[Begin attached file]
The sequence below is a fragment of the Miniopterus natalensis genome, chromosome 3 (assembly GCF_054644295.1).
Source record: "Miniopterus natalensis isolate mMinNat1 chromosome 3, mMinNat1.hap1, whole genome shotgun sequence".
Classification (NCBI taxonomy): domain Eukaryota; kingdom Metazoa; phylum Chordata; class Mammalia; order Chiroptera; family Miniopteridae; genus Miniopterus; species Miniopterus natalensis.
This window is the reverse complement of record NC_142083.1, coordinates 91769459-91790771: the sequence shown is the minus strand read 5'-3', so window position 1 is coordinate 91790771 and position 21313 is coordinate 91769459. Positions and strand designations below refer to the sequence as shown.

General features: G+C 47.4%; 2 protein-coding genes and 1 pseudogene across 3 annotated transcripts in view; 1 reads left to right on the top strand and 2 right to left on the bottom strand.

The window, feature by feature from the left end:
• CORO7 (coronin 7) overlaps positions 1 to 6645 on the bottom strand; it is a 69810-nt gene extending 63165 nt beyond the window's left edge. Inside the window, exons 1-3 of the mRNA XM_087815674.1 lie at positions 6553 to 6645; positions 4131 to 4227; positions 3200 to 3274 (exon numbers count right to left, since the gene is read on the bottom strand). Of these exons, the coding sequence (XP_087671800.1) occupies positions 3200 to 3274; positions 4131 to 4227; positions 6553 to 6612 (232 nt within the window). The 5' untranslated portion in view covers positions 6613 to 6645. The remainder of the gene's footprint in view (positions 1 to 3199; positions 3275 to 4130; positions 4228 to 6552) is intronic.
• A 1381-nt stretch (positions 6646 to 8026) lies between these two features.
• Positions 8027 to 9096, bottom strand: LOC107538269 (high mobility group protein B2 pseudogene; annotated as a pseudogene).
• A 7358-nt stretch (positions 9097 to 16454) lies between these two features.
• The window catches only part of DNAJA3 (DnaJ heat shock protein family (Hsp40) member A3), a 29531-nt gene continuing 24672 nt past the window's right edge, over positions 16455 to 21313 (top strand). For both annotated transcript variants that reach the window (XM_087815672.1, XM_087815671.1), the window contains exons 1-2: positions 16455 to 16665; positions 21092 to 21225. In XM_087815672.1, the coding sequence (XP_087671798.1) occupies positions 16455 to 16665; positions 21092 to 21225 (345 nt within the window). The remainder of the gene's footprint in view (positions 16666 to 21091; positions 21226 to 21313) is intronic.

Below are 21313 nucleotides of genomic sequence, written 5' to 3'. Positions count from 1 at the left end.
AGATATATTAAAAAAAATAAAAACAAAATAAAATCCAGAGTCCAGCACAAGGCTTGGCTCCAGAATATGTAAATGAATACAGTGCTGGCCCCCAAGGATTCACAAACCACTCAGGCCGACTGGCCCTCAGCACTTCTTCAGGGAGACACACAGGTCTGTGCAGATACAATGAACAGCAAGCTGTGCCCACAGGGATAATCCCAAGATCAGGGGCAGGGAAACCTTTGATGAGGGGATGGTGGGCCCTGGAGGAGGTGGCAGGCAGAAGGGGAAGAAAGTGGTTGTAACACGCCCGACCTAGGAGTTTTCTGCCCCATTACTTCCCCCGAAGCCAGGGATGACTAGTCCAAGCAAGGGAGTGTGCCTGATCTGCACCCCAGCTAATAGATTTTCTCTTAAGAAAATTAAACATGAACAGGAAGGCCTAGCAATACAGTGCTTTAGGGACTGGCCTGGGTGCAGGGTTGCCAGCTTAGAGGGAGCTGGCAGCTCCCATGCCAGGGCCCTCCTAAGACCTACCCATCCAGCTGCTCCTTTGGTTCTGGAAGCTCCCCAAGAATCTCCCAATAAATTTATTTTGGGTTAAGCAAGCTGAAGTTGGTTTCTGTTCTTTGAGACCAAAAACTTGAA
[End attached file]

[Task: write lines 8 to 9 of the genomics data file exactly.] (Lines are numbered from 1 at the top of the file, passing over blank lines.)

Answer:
• A 1381-nt stretch (positions 6646 to 8026) lies between these two features.
• Positions 8027 to 9096, bottom strand: LOC107538269 (high mobility group protein B2 pseudogene; annotated as a pseudogene).